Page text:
• Validate the notification URL: When you create a subscription, Microsoft Graph will send a validation request to your webhook, with a validationToken query parameter. You need to respond with a 200 OK status code and the validationToken value in the response body. This is to ensure that you own the webhook and prevent spoofing.
  • Validate the notification payload: When you receive a notification, you need to validate the payload by checking the signature header. The signature header contains a SHA256 hash of the payload, encrypted with a certificate that you can download from Microsoft Graph. You need to decrypt the signature header using the certificate, and compare it with the hash of the payload. This is to ensure that the notification is authentic and not tampered with.
  • Acknowledge the notification: After you validate the notification, you need to respond with a 202 Accepted status code within 30 seconds. This is to acknowledge that you have received the notification and prevent Microsoft Graph from resending it. If you do not respond within 30 seconds, or respond with an error code, Microsoft Graph will retry the delivery up to three times, with an exponential back-off interval.
  • Process the notification: After you acknowledge the notification, you can process it according to your logic. For example, you can use the resource URL in the notification to get the updated data from Microsoft Graph, or trigger a workflow, or update a dashboard, or send an alert, or anything else that your application requires.

To handle the notifications using the Microsoft Graph SDKs, you can use the ChangeNotification and ChangeNotificationCollection classes. For example, the following code snippet in JavaScript validates and processes the notifications in a Node.js webhook, using the Express framework.

						const express = require('express');
	const crypto = require('crypto');
	const graph = require('@microsoft/microsoft-graph-client');
	const app = express();
	// Load the certificate from Microsoft Graph
	const certificate = fs.readFileSync('certificate.pem');
	// Handle the validation request
	app.get('/api/notify', (req, res) => {
	const validationToken = req.query.validationToken;
	if (validationToken) {
	} else {
	// Handle the notification request
	const notification = req.body.value[0];'/api/notify', (req, res) => {
	const signature = req.headers['x-microsoft-signature'];
	if (validateNotification(notification, signature)) {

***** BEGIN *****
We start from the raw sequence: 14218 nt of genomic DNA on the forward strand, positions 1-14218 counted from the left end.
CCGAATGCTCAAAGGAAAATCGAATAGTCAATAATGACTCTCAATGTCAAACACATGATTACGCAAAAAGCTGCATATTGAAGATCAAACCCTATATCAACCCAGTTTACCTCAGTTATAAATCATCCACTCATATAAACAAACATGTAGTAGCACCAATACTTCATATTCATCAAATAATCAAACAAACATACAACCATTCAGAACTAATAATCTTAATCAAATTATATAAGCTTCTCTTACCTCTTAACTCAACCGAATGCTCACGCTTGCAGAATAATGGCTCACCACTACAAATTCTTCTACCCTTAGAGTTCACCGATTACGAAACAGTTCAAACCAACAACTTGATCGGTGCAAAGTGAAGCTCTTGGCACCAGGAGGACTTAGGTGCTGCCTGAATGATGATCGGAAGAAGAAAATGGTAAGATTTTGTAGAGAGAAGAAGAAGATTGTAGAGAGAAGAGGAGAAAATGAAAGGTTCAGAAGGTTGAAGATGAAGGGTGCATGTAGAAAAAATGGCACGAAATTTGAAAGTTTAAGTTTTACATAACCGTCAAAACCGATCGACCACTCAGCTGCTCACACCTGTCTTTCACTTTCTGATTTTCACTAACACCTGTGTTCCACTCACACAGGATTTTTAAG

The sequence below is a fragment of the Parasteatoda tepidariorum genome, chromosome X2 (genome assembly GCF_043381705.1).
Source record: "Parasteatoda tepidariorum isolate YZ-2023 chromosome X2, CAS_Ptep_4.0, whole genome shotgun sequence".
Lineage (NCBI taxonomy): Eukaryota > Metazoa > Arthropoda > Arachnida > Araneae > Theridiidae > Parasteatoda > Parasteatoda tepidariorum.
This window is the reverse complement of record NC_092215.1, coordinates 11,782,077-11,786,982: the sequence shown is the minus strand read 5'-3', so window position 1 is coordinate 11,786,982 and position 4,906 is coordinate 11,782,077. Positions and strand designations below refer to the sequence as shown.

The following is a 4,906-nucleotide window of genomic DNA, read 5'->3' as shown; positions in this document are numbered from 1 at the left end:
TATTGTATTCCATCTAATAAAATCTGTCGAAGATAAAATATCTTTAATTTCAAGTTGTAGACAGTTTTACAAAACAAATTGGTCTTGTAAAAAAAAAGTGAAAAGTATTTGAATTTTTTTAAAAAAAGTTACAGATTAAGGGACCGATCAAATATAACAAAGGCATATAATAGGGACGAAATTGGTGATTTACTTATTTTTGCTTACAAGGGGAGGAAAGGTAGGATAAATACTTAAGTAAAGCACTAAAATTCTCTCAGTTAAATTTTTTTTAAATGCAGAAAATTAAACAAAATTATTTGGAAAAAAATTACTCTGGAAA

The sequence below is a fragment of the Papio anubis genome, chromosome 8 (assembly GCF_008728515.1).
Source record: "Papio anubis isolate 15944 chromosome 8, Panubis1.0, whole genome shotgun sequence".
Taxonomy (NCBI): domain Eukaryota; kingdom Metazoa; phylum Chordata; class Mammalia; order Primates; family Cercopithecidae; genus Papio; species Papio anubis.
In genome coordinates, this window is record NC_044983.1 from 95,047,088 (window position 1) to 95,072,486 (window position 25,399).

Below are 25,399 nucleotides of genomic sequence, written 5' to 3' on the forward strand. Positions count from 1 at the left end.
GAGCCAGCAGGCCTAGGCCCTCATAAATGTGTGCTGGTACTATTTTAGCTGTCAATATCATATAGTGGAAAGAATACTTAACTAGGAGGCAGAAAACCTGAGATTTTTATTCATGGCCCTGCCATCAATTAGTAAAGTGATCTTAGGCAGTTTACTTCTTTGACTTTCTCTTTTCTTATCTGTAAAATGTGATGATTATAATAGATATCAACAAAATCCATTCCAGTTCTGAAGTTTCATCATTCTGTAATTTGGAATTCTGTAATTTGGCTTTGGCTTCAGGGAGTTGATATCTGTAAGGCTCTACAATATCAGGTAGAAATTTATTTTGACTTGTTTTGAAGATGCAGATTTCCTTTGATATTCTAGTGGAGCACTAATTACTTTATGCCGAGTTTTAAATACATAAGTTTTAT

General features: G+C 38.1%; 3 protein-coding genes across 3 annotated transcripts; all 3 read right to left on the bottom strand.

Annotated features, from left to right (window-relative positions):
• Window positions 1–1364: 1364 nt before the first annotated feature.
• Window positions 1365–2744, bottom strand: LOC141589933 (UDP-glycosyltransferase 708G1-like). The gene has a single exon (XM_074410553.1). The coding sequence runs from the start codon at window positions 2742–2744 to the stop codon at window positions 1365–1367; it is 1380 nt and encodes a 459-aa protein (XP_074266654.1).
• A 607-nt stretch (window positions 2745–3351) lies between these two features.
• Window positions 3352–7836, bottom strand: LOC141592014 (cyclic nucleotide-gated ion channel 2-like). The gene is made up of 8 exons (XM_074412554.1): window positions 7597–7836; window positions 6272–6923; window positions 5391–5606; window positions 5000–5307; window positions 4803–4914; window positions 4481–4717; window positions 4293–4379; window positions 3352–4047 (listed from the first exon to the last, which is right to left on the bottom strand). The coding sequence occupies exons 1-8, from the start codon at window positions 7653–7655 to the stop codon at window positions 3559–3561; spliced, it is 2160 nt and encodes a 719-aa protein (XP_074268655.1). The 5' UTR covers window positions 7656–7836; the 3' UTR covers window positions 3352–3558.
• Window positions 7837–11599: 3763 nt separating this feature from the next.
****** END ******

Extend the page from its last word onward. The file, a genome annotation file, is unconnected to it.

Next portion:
} else {
	// Validate the notification payload
	function validateNotification(notification, signature) {
	const payload = JSON.stringify(notification);
	const hash = crypto.createHash('sha256').update(payload).digest('hex');
	const decryptedSignature = crypto.publicDecrypt(certificate, Buffer.from(signature, 'base64')).toString('hex');
	return hash === decryptedSignature;
	// Process the notification
	async function processNotification(notification) {
	const subscriptionId = notification.subscriptionId;
	const resource = notification.resource;
	const changeType = notification.changeType;
	console.log(`Received notification for subscription ${subscriptionId} on resource ${resource} with change type ${changeType}`);
	// Get the updated data from Microsoft Graph
	const client = graph.Client.init({
	authProvider: (done) => {
	done(null, {access-token}); // Get the access token from your auth provider
	const data = await client.api(resource).get();
	// Do something with the data, such as triggering a workflow, updating a dashboard, sending an alert, etc.
	// Start the server
	app.listen(3000, () => {
	console.log('Server is listening on port 3000');


In this blog post, we have learned how to use Microsoft Graph Subscriptions and Webhooks to get real-time notifications from Microsoft 365 services. We have seen how to create and manage subscriptions using Microsoft Graph API and SDKs, and how to handle and process the notifications in our webhook. We have also shown some code examples using .NET and JavaScript to illustrate the concepts. We hope that this blog post has helped you to understand the benefits and possibilities of using Microsoft Graph Subscriptions and Webhooks in your applications.

To learn more, you can visit the official Microsoft site: Receive change notifications through webhooks – Microsoft Graph | Microsoft Learn

About Author

Rezwanur Rahman

Rezwanur Rahman is the Microsoft Graph MVP, located in Innsbruck, Austria. He is the ex-Microsoft employee at Microsoft Bangladesh, and Microsoft Technical Support Lead for Microsoft 365 Global Support. He is a software engineer graduate and currently contributing technical knowledge on Microsoft Copilot and ChatGPT.